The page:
Private wealth money was the main reason why the order book was covered on the first day, but in the end, sources said their allocations were cut back in favour of “real” demand from institutional investors, including real estate specialist funds and Hong Kong and China funds. Most of the demand came from Asia, but with some interest out of Europe as well.

Based on the final price, PCRT ended up selling a total of 1.08 billion new units to institutional, retail and cornerstone investors. The eight cornerstones invested a combined S$362 million and will own 46.1% of the trust at the time of listing. Aside from Summit Group and Nenking, they also included AEW Capital Management, Asdew Acquisitions, a Singapore investment company that will also own 10% of the PCRT management company, CB Richard Ellis Global Real Estate Securities, Henderson Global Investors, a unit of Nan Fung Group named Cosmo Top, and Prudential Asset Management.

AIA and Lion Global Investors, which were both part of the cornerstone line-up in March, didn’t return as cornerstones for the restructured deal. However, a source said both firms participated in the deal through the institutional tranche.

The retail tranche, which will remain open until June 7, will account for 4.8% of the total deal. In all, 50.2% of PCRT will be owned by institutions other than the cornerstones and retail investors when the trust starts trading next week. The cornerstones will own 46.1% and Pua and the management company will own a combined 3.7%.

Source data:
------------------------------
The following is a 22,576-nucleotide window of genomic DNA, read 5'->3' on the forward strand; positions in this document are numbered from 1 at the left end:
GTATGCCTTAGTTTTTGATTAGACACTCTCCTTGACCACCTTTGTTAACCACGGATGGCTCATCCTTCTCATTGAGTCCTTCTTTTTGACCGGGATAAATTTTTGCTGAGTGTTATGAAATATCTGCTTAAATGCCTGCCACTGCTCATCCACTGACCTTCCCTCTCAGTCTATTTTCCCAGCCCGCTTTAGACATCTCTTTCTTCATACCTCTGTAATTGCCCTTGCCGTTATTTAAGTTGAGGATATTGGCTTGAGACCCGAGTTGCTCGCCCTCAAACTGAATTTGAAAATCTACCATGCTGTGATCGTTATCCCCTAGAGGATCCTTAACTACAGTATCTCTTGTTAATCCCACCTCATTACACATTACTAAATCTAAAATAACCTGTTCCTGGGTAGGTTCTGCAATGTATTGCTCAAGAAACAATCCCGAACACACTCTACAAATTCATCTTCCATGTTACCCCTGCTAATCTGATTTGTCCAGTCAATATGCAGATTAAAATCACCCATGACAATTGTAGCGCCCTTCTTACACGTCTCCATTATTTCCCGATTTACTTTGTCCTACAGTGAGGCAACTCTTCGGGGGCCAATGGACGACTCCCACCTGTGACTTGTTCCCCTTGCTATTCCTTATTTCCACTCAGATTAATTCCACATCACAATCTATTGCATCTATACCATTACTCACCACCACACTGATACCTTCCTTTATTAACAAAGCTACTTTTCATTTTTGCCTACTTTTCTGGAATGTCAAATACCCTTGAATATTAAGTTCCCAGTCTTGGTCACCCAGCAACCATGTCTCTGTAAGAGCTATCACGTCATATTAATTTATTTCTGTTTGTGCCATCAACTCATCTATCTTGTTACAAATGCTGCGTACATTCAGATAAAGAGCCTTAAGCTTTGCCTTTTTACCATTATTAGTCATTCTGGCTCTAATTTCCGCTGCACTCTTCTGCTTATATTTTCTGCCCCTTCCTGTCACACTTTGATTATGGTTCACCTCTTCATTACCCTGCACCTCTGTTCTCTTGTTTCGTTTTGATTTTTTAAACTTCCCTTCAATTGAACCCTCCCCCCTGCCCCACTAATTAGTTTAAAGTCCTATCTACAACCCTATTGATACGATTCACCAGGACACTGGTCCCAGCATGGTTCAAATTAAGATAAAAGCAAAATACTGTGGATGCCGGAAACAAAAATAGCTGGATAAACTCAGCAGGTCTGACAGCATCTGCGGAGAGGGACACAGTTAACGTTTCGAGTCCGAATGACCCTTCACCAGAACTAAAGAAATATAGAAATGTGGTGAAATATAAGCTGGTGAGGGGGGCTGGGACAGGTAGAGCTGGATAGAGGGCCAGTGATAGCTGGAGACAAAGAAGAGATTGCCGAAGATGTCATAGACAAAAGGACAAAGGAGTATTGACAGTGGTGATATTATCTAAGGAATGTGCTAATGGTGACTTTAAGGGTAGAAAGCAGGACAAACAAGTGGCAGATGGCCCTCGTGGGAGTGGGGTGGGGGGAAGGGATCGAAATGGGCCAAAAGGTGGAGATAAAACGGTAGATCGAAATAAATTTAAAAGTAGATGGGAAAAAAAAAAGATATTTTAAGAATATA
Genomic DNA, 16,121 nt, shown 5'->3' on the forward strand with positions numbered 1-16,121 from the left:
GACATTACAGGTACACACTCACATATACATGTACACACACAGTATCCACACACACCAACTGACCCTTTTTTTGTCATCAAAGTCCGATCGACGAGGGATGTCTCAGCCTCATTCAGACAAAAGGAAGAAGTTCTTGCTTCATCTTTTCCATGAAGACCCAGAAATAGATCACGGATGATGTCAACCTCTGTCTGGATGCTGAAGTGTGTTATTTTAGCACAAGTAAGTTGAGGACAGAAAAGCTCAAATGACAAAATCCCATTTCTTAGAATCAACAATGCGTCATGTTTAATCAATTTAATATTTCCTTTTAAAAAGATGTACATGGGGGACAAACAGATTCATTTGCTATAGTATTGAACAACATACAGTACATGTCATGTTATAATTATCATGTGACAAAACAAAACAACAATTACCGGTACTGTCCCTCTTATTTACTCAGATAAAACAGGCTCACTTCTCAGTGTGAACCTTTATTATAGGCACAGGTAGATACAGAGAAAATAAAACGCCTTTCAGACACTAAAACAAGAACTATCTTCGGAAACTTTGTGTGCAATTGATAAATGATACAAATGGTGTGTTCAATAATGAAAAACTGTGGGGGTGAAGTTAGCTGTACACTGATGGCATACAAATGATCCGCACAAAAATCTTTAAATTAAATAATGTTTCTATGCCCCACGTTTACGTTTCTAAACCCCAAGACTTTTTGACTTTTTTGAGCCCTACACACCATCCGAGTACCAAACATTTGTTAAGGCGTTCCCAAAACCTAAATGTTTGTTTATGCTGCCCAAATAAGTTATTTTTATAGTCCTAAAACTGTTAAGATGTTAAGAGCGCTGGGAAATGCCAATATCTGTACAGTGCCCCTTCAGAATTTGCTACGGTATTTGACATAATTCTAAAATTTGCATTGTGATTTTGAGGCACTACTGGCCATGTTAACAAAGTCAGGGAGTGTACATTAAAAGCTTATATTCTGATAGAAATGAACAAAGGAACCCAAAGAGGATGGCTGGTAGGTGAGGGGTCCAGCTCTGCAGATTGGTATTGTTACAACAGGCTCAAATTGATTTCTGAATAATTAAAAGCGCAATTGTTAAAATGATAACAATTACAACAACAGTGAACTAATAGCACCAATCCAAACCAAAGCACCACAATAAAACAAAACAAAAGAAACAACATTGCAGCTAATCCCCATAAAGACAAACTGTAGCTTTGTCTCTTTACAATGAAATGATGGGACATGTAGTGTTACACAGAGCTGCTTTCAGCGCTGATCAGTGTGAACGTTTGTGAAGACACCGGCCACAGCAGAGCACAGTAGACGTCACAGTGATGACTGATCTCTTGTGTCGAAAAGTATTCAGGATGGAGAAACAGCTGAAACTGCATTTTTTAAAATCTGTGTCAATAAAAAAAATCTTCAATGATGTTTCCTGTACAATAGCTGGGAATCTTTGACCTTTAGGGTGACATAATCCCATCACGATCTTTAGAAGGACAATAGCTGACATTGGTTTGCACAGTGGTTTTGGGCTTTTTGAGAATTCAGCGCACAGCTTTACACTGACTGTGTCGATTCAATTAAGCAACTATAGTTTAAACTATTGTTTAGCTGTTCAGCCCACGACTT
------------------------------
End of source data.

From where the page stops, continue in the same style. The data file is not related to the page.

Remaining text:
Pua has doubled his economic commitment to the trust to S$20 million from the S$10 million he planned to invest in March and will also act as the CEO of the Trustee-Manager, which will be 78% owned by Perennial. Hong Kong-based real estate developer Nan Fung Group, which has a lot of development experience in China, will own 12% and Asdew the remaining 10%.

Perennial was founded in 2009 by Pua, who has a long background with the CapitaLand group, where among other things he ran the retail property unit. Since 2002, has acquired, developed and managed more than 110 retail malls in Asia, of which 70 were in China.

At the time of listing, PCRT will have five assets in its portfolio with a combined value of approximately Rmb5.9 billion ($908 million) — a 50% stake in an eight-level furniture mall plus car park that began operations in October last year; another 50% in a 10-level shopping mall that is due to open in the second quarter this year; and 50% in two adjoining office towers due for completion in the second quarter of 2012. These assets are based in Shenyang and are owned in partnership with the Summit group.

It will also hold the rights to acquire 100% of two shopping mall developments in Foshan and Chengdu, respectively, which are due to be completed in 2013-2014. As these are finished and start to generate revenues, PCRT’s yield and net asset value should grow significantly, observers say.

The net asset value is estimated at S$0.67 per unit, based on an independent valuation of the existing properties. Adjusted to take into account the two shopping mall developments in Foshan and Chengdu, NAV increases to S$0.99 per unit, according to the prospectus.

The deal was led by Citi, DBS, Goldman Sachs and Standard Chartered. Citi wasn’t part of the March deal, but joined the other three to help restructure the deal.